Each time a new software development trend appears, people manage to find a way to misinterpret it so that it looks like a shortcut -- typically, because this is far easier than really understanding the idea in the first place. Invariably, these shortcuts fall flat on their faces -- perhaps contributing to the "trough of disillusionment" in Gartner's hype cycle. I saw this when people did procedural coding in an object-oriented language and called it OO, and I saw it when people thought they were "agile" just because they had a daily stand-up meeting. I've even seen it when the stand-up meeting was held sitting down.
Now, it's DevOps. In much the same way as Agile doesn't mean you don't have to understand software requirements, DevOps doesn't mean that you're getting rid of your Operations team because your developers are doing their jobs for them. In "DevOps: The Future Of DIY IT?", readwrite points out a Gartner survey that shows that NoSql databases are generally being administered by developers -- not DBA's -- and projects out of this a future in which developers are running everything in production.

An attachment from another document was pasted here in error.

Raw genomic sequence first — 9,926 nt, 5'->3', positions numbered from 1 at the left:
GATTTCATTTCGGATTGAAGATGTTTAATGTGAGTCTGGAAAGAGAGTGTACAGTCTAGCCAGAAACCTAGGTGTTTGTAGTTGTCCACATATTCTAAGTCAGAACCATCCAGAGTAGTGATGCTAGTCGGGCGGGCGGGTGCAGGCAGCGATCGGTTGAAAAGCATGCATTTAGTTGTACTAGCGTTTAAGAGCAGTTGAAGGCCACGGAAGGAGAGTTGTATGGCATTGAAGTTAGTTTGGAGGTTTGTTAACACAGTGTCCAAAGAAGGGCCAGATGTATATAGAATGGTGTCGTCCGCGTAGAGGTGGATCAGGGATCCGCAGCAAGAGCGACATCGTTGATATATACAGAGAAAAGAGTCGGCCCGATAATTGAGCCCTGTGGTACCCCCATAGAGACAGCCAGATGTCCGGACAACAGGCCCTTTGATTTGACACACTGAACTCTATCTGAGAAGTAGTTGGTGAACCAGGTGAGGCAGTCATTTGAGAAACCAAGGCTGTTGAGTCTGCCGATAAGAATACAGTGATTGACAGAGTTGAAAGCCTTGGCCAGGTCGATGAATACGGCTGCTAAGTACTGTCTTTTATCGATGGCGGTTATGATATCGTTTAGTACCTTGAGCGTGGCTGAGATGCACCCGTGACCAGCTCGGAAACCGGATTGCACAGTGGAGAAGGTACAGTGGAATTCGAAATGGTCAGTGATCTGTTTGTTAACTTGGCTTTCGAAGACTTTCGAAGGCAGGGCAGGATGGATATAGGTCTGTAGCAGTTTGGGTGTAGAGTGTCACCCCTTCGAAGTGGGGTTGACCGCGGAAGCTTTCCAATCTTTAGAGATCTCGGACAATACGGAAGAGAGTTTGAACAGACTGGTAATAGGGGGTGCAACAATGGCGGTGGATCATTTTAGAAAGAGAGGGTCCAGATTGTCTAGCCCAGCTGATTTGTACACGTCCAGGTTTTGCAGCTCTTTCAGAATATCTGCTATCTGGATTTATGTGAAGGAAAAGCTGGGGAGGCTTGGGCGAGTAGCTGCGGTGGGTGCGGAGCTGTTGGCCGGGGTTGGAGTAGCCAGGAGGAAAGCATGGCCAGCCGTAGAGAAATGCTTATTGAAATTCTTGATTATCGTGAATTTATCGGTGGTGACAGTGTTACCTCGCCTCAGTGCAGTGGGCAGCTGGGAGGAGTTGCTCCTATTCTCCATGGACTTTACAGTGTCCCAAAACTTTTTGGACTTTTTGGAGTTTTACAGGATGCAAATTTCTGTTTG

There are a couple of gigantic holes in that argument, though. First, I'd bet that if companies had DBA's that knew the first thing about administering a NoSql database, they'd put them to work. Instead, these tools are so new and so immature that the tooling is still be invented, to say nothing of procedures. The second big problem with this over-generalization is that when developers are administering NoSql databases (or any other production systems), they're not developing applications, quickly leading to a very expensive Operations staff.
That ain't what DevOps is all about.
The goal of DevOps is to see developers and operations working together to create a virtuous feedback loop -- just because they start acting like they're on the same team doesn't mean that either of them are going away.